In 1972, Dr. and Mrs. E.A. Weinheimer donated the animal trophies he had acquired on various Big Game Hunts to the City of El Campo. They included in their donation the building which had housed his first medical clinic, which was remodeled to accommodate his collection as well as the El Campo Chamber of Commerce. The animals were displayed in the back room, mounted on the mall or standing on the floor in no particular order. The Chamber became the caretakers of the collection, although the city retained ownership.
In 1978, the Chamber of Commerce encouraged a group of volunteers to apply for the charter to become the El Campo Museum of Art, History, and Natural Science. The museum board of directors adopted a mission statement and set the goal to develop the collection into a museum-quality presentation of the animals in replicas of their natural habitats and environments. Local volunteers, many of whom were artists, researched, planned, and produced a visual habitat for animals grouped geographically, using landscape murals and replicas of natural settings.
Exhibits being completed during this period were the African and Arctic Exhibits in 1978, and the Great Cats Jungle Exhibit in 1979. The exhibits, as well as the Waterfowl Exhibit of the mid-1980s, attracted visitors to the Museum and membership began to grow.
The Museum became known locally for its elaborate display of Christmas decorations, and Santa Claus became a seasonal favorite for the young and old who came to visit. The Museum became established as a permanent cultural and educational resource in the area.
In 1989 the City of El Campo opened a new Civic Center and the Museum agreed to move to its present location in the Center. Original murals of the African and Waterfowl Exhibits, as well as all of the trophy animals were also moved, and new dioramas were built.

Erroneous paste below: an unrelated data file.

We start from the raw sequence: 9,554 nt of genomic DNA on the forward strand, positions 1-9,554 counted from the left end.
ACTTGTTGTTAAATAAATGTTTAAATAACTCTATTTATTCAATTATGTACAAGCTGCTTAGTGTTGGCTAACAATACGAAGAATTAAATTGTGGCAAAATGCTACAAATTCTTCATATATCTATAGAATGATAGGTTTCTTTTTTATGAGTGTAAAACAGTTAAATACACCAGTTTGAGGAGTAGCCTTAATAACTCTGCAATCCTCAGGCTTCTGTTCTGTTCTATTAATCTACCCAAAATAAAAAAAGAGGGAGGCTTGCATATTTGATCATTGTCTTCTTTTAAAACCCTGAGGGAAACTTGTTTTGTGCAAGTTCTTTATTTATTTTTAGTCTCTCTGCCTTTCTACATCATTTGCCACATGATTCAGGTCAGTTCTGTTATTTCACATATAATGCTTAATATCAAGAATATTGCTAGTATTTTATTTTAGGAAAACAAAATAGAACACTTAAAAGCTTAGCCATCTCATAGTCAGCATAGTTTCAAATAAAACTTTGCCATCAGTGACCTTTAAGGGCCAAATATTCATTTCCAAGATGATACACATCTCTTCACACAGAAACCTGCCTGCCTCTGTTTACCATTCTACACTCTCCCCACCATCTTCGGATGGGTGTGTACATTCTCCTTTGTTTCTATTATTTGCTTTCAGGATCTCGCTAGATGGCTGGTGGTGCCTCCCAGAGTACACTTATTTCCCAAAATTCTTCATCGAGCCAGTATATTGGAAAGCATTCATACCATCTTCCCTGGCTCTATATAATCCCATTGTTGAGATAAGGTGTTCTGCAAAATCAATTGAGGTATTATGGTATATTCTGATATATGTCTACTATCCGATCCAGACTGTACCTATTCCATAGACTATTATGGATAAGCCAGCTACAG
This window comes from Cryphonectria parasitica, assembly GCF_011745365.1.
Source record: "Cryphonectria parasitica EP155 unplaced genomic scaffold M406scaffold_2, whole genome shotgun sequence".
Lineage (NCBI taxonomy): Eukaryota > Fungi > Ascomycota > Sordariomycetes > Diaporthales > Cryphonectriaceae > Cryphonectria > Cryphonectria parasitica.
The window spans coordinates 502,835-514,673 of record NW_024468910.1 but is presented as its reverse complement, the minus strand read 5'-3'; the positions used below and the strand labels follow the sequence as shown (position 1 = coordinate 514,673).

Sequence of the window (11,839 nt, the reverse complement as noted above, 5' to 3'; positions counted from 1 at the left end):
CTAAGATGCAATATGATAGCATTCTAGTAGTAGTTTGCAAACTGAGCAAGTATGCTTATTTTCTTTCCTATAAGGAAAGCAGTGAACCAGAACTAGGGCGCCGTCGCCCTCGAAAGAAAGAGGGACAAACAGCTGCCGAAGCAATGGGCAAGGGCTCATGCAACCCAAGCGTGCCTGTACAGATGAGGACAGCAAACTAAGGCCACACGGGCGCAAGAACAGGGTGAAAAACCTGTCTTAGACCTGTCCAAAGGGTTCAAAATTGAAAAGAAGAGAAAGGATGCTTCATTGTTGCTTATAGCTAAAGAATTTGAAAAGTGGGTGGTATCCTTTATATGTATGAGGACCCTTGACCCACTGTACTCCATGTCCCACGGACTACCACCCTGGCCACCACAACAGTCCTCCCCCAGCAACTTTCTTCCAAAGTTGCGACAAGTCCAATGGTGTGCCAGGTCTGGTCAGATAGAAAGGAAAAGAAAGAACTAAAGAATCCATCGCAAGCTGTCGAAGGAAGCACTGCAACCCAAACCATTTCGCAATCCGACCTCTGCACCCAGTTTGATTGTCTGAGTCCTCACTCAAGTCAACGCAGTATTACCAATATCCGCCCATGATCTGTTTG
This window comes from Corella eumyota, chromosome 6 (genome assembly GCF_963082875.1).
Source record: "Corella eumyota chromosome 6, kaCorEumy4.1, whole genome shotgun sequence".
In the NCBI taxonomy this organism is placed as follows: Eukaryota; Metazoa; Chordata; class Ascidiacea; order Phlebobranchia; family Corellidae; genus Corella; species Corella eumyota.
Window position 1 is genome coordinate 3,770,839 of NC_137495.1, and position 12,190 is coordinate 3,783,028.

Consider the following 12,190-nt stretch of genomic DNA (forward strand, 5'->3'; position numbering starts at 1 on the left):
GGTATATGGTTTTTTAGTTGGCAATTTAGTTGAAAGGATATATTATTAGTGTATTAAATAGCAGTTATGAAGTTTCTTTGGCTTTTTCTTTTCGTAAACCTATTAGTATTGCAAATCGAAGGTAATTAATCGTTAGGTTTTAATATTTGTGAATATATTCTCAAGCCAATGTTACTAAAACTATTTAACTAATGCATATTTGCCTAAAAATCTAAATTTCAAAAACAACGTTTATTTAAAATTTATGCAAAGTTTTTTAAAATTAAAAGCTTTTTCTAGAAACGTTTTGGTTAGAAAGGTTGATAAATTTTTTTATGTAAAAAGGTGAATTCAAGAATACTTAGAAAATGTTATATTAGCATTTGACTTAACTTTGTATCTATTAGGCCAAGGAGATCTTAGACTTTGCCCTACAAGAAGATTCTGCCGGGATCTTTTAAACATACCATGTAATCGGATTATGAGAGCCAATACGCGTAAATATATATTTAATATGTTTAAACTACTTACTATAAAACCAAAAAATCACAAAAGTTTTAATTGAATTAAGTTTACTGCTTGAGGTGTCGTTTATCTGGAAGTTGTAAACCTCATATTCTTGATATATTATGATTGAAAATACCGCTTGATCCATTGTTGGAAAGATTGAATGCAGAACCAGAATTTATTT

In 1991, a popular Texas Exhibit of animals native to South Texas was added. In 1996 the Museum was renovated, and amended its charter to be named the El Campo Museum of Natural History. An Alaskan Brown Bear exhibit was added, as were interactive computers and informative light boxes to complement the exhibits. These interactive additions helped the El Campo Museum to become a multi-media learning institution for the man visitors who travel to our area.
The Museum Today:
Today, the Museum is a multi-media learning institution for the many visitors who travel to the El Campo Area. A popular spot for class field trips and family outings, the Museum is pursuing continued improvements in hopes of realizing Dr. E.A. Weinheimer's original dream.
The El Campo Museum Society, which oversees the operation of the Museum, is a non-profit organization funded by membership dues, donations, grants, bi-annual fundraisers, and a percentage of the city Hotel/Motel tax.
The Museum hosts some 5,000 visitors annually, with 30% of them school children from a three-county area. The Museum is supported by volunteers who average more than 2,000 hours of their time and talent annually.
And for that reason, the Museum continues to draw visitors from near and far to enjoy this ever-wondrous experience.
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